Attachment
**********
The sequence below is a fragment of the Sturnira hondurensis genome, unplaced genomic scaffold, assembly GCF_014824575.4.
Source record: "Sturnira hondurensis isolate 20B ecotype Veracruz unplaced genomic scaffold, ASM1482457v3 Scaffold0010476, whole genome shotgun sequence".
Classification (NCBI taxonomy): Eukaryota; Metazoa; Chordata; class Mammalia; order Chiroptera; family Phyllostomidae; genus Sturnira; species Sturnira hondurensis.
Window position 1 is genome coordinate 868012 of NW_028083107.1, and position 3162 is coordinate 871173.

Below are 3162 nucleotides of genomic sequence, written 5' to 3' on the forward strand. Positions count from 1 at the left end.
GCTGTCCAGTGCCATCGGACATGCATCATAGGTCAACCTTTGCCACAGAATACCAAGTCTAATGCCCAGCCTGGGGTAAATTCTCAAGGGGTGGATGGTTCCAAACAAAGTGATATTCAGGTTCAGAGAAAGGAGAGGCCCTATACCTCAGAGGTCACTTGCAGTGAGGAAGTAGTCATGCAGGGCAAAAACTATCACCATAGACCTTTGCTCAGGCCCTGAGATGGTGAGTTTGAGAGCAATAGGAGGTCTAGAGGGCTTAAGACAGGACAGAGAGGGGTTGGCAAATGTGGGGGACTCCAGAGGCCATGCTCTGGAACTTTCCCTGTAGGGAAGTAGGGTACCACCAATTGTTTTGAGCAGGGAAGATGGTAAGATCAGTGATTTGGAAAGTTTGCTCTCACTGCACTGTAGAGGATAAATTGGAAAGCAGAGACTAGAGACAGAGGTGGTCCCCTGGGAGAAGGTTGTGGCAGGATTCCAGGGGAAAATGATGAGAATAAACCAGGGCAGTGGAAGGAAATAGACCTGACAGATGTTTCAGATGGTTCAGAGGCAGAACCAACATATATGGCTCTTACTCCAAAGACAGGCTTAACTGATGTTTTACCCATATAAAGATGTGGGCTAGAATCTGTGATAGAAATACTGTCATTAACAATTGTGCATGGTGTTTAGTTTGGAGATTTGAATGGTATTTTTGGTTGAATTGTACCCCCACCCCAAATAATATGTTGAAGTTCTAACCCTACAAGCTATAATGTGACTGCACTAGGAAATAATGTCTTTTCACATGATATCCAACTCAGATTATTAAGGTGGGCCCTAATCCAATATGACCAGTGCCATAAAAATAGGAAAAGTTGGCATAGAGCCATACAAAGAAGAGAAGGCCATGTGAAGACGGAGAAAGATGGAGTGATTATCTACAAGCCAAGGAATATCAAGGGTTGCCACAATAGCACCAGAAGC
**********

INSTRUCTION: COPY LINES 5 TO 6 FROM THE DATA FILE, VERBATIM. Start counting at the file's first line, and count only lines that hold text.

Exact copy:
Below are 3162 nucleotides of genomic sequence, written 5' to 3' on the forward strand. Positions count from 1 at the left end.
GCTGTCCAGTGCCATCGGACATGCATCATAGGTCAACCTTTGCCACAGAATACCAAGTCTAATGCCCAGCCTGGGGTAAATTCTCAAGGGGTGGATGGTTCCAAACAAAGTGATATTCAGGTTCAGAGAAAGGAGAGGCCCTATACCTCAGAGGTCACTTGCAGTGAGGAAGTAGTCATGCAGGGCAAAAACTATCACCATAGACCTTTGCTCAGGCCCTGAGATGGTGAGTTTGAGAGCAATAGGAGGTCTAGAGGGCTTAAGACAGGACAGAGAGGGGTTGGCAAATGTGGGGGACTCCAGAGGCCATGCTCTGGAACTTTCCCTGTAGGGAAGTAGGGTACCACCAATTGTTTTGAGCAGGGAAGATGGTAAGATCAGTGATTTGGAAAGTTTGCTCTCACTGCACTGTAGAGGATAAATTGGAAAGCAGAGACTAGAGACAGAGGTGGTCCCCTGGGAGAAGGTTGTGGCAGGATTCCAGGGGAAAATGATGAGAATAAACCAGGGCAGTGGAAGGAAATAGACCTGACAGATGTTTCAGATGGTTCAGAGGCAGAACCAACATATATGGCTCTTACTCCAAAGACAGGCTTAACTGATGTTTTACCCATATAAAGATGTGGGCTAGAATCTGTGATAGAAATACTGTCATTAACAATTGTGCATGGTGTTTAGTTTGGAGATTTGAATGGTATTTTTGGTTGAATTGTACCCCCACCCCAAATAATATGTTGAAGTTCTAACCCTACAAGCTATAATGTGACTGCACTAGGAAATAATGTCTTTTCACATGATATCCAACTCAGATTATTAAGGTGGGCCCTAATCCAATATGACCAGTGCCATAAAAATAGGAAAAGTTGGCATAGAGCCATACAAAGAAGAGAAGGCCATGTGAAGACGGAGAAAGATGGAGTGATTATCTACAAGCCAAGGAATATCAAGGGTTGCCACAATAGCACCAGAAGC